“We consider such words from the Fox TV company to be unacceptable and insulting, and honestly speaking, we would prefer to get an apology from such a respected TV company,” Kremlin spokesman Dmitry Peskov told reporters on a conference call.

I don’t know if they actually expect an apology or if they’re simply trolling.

So far, no word from Fox or O’Reilly, in reference to an apology or Slurpees.

Trump, when commenting on the allegations against Putin in the same interview, questioned how “innocent” the United States itself was, saying it had made a lot of its own mistakes. That irritated some congressional Republicans who said there was no comparison between how Russian and U.S. politicians behaved.

Asked in an interview on Sunday to clarify those comments, Trump told Westwood One Sports Radio: “Well, I don’t have to clarify it. The question was do you respect him — he’s a head of a major country.”

There’s a difference between giving someone the respect due any human being and in drawing a moral equivalence between a brutal despot and the nation you were elected to lead.

I actually don’t believe Trump is oblivious to what has so many citizens, journos, and House Republicans upset about his comments.

He just doesn’t care.

Trump has long harbored a textbook-level man-crush on Putin.

In January last year, after a British judge ruled that Putin had “probably” authorized the murder of former KGB agent Alexander Litvinenko in London, Trump said he saw no evidence the Russian president was guilty.

“First of all, he says he didn’t do it. Many people say it wasn’t him. So who knows who did it?” Trump said.

His defense of Putin is one of only a handful of things Trump is consistent about.

Don’t cave, O’Reilly. You were right.

Republicans – Including Mitch McConnell – Are Breaking With Trump

As President Trump’s missteps mount, some Republicans are starting to distance themselves from the two-week-old administration. The president has made many controversial moves including the temporary immigration ban, the newly contentious relationships with Mexico and Australia, Trump’s defense of Vladimir Putin and, not least of all, his attacks on the judges who ruled against his immigration Executive Order. One of the most high-profile Republicans to break with President Trump is Senate Majority Leader Mitch McConnell (R-Ky.).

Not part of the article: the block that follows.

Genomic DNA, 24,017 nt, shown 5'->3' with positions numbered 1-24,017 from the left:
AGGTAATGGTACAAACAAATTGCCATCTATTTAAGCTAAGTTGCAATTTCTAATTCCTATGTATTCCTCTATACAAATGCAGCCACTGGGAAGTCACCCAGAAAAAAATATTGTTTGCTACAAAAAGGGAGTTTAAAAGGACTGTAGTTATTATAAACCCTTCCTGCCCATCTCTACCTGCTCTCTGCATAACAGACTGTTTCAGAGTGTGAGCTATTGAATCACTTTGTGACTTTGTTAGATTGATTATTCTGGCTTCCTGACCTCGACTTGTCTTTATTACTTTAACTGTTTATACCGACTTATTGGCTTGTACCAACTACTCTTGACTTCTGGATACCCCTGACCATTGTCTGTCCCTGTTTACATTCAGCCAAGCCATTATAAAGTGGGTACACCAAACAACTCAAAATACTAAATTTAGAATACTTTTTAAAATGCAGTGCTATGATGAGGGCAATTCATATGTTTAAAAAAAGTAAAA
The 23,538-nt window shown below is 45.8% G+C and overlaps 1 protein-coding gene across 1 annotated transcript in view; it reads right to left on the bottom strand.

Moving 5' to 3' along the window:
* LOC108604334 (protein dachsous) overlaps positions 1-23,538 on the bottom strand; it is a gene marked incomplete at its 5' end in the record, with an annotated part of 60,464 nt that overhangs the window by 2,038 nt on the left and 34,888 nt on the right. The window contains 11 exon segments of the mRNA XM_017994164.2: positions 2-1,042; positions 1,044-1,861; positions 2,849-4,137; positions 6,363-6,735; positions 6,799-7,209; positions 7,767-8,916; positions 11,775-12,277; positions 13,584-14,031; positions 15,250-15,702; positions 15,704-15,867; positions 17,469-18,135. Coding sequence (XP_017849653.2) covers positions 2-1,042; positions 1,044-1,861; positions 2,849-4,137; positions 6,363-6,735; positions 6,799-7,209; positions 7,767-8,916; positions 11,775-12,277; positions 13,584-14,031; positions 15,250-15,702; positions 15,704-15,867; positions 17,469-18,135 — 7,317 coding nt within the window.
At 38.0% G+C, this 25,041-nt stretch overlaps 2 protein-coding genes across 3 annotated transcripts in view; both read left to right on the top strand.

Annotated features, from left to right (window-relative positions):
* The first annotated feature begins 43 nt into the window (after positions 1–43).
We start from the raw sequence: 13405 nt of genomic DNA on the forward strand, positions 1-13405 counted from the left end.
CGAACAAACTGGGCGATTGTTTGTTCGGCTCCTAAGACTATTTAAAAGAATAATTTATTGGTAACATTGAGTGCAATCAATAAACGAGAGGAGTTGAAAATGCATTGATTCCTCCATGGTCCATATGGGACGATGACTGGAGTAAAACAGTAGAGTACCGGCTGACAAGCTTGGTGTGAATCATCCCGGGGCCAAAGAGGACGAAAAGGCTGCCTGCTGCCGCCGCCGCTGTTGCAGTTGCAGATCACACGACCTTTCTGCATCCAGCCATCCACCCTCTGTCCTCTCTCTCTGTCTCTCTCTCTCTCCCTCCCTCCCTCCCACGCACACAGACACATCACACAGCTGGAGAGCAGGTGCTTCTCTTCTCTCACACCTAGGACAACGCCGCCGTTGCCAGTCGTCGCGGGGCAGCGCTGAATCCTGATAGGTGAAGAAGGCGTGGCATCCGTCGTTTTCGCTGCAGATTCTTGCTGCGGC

Over the weekend, McConnell told CNN, a network that Trump Administration officials no longer appear on, that he disagreed with the president on several important points. McConnell said that he didn’t want to “critique the president’s every utterance,” but then offered his critique on several recent utterances.

Responding to Mr. Trump’s defense of Vladimir Putin, Sen. McConnell offered unequivocal condemnation of the Russian president. “He [Putin] is a thug. He was not elected in a way that most people would consider a credible election,” McConnell said. “I don’t think there’s any equivalency between the way the Russians conduct themselves and the way the United States does.”

McConnell also disagreed with Trump’s angry tweets attacking judges who overruled his immigration ban. “I think it’s best not to single out judges for criticism,” McConnell said. “We all get disappointed from time to time…  but I think it’s best to avoid criticizing judges individually.”

Mr. McConnell also expressed a lack of support for President Trump’s call for an investigation of alleged voter fraud during last year’s election. “I don’t think we ought to spend any federal money investigating that,’’ McConnell said. “We ought to leave that at the state level.”

State elections officials have found no evidence of massive fraud in the election. Even the White House seems to be quietly allowing the voter fraud claim to die without President Trump’s promised investigation.

Some Republicans started to break with Trump after his immigration ban was unveiled. Representatives Charlie Dent (R-Pa.) and Justin Amash (R-Mich.) took issue with the Executive Order’s broad reach that prevented legal residents and green card holders from reentering the United States. In Politico, Rep. Dent described a family of Syrian Christians in his district who had immigrated legally, “yet were detained at the Philadelphia International Airport and then forced to leave the country as a result of the Executive Order. This family now faces the uncertain prospect of being sent back to Syria.”

President Trump’s minimizing of Vladimir Putin’s murderous history has inspired more Republicans to take a stand as well. Senators Ben Sasse (R-Neb.) and Marco Rubio (R-Fl.) condemned Trump’s comment that, “We have a lot of killers… You think our country is so innocent?”